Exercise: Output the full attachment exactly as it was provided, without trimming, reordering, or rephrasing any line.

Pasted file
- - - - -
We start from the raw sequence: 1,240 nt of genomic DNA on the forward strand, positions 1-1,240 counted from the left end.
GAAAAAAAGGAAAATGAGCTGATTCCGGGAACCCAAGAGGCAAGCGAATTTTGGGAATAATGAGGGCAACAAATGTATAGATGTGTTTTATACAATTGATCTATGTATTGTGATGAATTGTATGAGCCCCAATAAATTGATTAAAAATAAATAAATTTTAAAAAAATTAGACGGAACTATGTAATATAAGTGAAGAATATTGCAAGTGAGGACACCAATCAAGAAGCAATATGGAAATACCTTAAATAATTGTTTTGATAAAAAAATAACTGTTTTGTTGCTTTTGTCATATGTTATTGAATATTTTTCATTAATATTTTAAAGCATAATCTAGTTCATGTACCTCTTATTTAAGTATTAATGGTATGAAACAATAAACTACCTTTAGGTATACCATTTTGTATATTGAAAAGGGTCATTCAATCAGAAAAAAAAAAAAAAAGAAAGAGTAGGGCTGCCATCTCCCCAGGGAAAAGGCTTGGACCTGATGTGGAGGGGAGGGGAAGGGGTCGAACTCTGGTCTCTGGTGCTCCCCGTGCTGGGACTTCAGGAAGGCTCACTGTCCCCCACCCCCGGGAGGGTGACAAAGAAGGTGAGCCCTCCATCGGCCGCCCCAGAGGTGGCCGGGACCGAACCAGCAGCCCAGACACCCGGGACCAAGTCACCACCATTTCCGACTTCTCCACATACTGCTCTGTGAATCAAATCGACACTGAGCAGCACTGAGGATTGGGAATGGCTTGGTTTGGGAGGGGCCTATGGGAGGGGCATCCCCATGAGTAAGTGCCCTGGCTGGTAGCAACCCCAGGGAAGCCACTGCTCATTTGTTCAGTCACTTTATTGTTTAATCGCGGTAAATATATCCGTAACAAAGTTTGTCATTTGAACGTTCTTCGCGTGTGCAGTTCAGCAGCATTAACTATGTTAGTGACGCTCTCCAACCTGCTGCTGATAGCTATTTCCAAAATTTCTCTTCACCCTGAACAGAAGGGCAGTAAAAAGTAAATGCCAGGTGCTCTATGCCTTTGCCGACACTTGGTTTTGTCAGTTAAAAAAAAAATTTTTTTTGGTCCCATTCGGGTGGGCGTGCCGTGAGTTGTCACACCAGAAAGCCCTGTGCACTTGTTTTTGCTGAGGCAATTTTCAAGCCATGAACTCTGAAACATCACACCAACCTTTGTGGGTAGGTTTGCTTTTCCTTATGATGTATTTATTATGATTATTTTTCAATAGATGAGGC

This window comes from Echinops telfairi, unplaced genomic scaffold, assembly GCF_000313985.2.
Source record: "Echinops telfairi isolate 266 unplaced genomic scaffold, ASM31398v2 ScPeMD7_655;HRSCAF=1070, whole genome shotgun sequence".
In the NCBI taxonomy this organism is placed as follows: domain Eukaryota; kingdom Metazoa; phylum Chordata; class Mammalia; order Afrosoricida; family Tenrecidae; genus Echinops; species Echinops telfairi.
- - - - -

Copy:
We start from the raw sequence: 1,240 nt of genomic DNA on the forward strand, positions 1-1,240 counted from the left end.
GAAAAAAAGGAAAATGAGCTGATTCCGGGAACCCAAGAGGCAAGCGAATTTTGGGAATAATGAGGGCAACAAATGTATAGATGTGTTTTATACAATTGATCTATGTATTGTGATGAATTGTATGAGCCCCAATAAATTGATTAAAAATAAATAAATTTTAAAAAAATTAGACGGAACTATGTAATATAAGTGAAGAATATTGCAAGTGAGGACACCAATCAAGAAGCAATATGGAAATACCTTAAATAATTGTTTTGATAAAAAAATAACTGTTTTGTTGCTTTTGTCATATGTTATTGAATATTTTTCATTAATATTTTAAAGCATAATCTAGTTCATGTACCTCTTATTTAAGTATTAATGGTATGAAACAATAAACTACCTTTAGGTATACCATTTTGTATATTGAAAAGGGTCATTCAATCAGAAAAAAAAAAAAAAAGAAAGAGTAGGGCTGCCATCTCCCCAGGGAAAAGGCTTGGACCTGATGTGGAGGGGAGGGGAAGGGGTCGAACTCTGGTCTCTGGTGCTCCCCGTGCTGGGACTTCAGGAAGGCTCACTGTCCCCCACCCCCGGGAGGGTGACAAAGAAGGTGAGCCCTCCATCGGCCGCCCCAGAGGTGGCCGGGACCGAACCAGCAGCCCAGACACCCGGGACCAAGTCACCACCATTTCCGACTTCTCCACATACTGCTCTGTGAATCAAATCGACACTGAGCAGCACTGAGGATTGGGAATGGCTTGGTTTGGGAGGGGCCTATGGGAGGGGCATCCCCATGAGTAAGTGCCCTGGCTGGTAGCAACCCCAGGGAAGCCACTGCTCATTTGTTCAGTCACTTTATTGTTTAATCGCGGTAAATATATCCGTAACAAAGTTTGTCATTTGAACGTTCTTCGCGTGTGCAGTTCAGCAGCATTAACTATGTTAGTGACGCTCTCCAACCTGCTGCTGATAGCTATTTCCAAAATTTCTCTTCACCCTGAACAGAAGGGCAGTAAAAAGTAAATGCCAGGTGCTCTATGCCTTTGCCGACACTTGGTTTTGTCAGTTAAAAAAAAAATTTTTTTTGGTCCCATTCGGGTGGGCGTGCCGTGAGTTGTCACACCAGAAAGCCCTGTGCACTTGTTTTTGCTGAGGCAATTTTCAAGCCATGAACTCTGAAACATCACACCAACCTTTGTGGGTAGGTTTGCTTTTCCTTATGATGTATTTATTATGATTATTTTTCAATAGATGAGGC

This window comes from Echinops telfairi, unplaced genomic scaffold, assembly GCF_000313985.2.
Source record: "Echinops telfairi isolate 266 unplaced genomic scaffold, ASM31398v2 ScPeMD7_655;HRSCAF=1070, whole genome shotgun sequence".
In the NCBI taxonomy this organism is placed as follows: domain Eukaryota; kingdom Metazoa; phylum Chordata; class Mammalia; order Afrosoricida; family Tenrecidae; genus Echinops; species Echinops telfairi.